Some of the most stupendous volcanic eruptions in Iceland took place some time between 934 and 940. The eruptions happened in the district of Eldgja in southern Iceland and nearly 220 million tonnes of sulphate aerosols were injected into the northern hemisphere atmosphere, which combined with water vapor to produce around 450 million tonnes of dilute sulphuric acid that was dispersed worldwide into the troposphere.

The Eldgja volcanic vents stretch along a 75 km length of southern Iceland between Mt Katla and the Vatnajokull ice cap. The early settlers of Iceland must have been amazed by what was happening. Hundreds of square kilometers were covered by lava flows associated with 15 separate eruptions taking place over a 6-year period. Some of the columns of ash are thought to have been in the order of 14 km high. The sagas tell of the destruction of farmland, the abandonment of land.

Some families are even described in the sagas as having attempted to rake the cover of volcanic ash from fields. No one knows for sure what the effects were on the weather of northern Europe. Some information can be gained from a similar, though less extensive, eruption of Laki in Iceland during 1783-84. It is well known, for example, that the years following this eruption were associated with the lowering of air temperatures across Northern Europe, the occurrence of dry sulphurous fogs and damage to crops and vegetation.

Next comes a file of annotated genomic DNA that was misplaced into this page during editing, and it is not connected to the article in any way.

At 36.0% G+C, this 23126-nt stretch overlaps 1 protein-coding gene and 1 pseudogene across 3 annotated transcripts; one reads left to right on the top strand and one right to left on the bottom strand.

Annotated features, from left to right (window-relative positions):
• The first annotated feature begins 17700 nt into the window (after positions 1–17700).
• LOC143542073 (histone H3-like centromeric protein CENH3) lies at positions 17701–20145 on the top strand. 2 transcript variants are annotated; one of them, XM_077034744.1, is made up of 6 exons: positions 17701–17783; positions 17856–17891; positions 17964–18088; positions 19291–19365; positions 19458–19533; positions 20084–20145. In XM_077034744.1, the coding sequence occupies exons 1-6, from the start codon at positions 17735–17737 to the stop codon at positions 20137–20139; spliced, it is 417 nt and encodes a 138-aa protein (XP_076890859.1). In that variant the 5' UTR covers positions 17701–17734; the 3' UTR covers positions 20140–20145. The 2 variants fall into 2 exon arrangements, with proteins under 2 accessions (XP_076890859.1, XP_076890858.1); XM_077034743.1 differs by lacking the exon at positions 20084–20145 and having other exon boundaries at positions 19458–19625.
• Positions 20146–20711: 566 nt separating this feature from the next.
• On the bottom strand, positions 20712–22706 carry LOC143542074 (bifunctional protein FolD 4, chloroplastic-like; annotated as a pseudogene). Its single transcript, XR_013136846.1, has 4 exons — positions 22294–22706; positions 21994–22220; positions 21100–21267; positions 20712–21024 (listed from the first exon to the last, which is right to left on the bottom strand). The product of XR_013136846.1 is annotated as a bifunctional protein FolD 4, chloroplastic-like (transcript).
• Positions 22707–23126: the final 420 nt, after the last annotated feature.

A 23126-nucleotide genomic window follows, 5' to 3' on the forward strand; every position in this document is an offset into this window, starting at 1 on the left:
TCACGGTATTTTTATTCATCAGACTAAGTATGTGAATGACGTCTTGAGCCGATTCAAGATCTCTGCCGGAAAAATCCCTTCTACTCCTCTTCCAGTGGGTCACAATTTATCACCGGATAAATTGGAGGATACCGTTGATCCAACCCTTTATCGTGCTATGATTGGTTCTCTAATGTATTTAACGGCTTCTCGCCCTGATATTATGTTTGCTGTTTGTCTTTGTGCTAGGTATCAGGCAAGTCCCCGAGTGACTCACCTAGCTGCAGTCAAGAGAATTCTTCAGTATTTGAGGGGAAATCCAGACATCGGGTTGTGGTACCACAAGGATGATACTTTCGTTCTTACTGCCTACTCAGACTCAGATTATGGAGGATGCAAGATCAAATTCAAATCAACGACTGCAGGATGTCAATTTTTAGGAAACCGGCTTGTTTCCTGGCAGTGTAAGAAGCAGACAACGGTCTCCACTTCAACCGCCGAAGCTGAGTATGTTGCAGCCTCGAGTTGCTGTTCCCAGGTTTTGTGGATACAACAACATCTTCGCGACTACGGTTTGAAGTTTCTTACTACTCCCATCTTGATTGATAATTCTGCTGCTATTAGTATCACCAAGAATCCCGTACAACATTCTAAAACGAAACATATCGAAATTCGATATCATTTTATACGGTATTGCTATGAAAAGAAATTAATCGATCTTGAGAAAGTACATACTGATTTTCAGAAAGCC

From what we know, the Eldgja eruptions were twice as big as those of Laki. Thus we may expect that the effects on society were at least as severe as those associated with the Laki eruptions, which took place throughout the summer of 1783. Although hardly any historical accounts exist for this period, there are descriptions of drought in Ireland at this time, when the mountains of Connaught were burnt with celestial fire, and the lakes and rivers dried up. There is also an account for 941 of a great frost across Ireland and the freezing of rivers and lakes, but no information is available for Scotland.

Page 122 - Living in a Freezer

After another cold winter in 1689 to 1690 we enter the 1690s, associated by many with the lowest air temperatures throughout the period 1350-1700. Across northern Europe it was once again a time of dislocated society, population decline and abandonment of farmland. Scotland's climate was already in shock from freezing winter temperatures and wet summers when a series of volcanic eruptions took place. Mt Hekla, in Iceland erupted in 1693, depositing ash across much of Iceland and as far afield as Scotland and Norway.

It is also well known that a major southward extension of sea ice took place at this time across the Northern North Atlantic. Whenever this happened, the tracks of storms were displaced further south than normal, leading to bitter winter winds and exceptionally high rainfall across Scotland.

The year 1694 was particularly disastrous, since it was the first of seven years of famine across Scotland known as "King Williams Dear Years". The famine took place prior to widespread potato cultivation in Scotland and hence there was a great dependence on grain.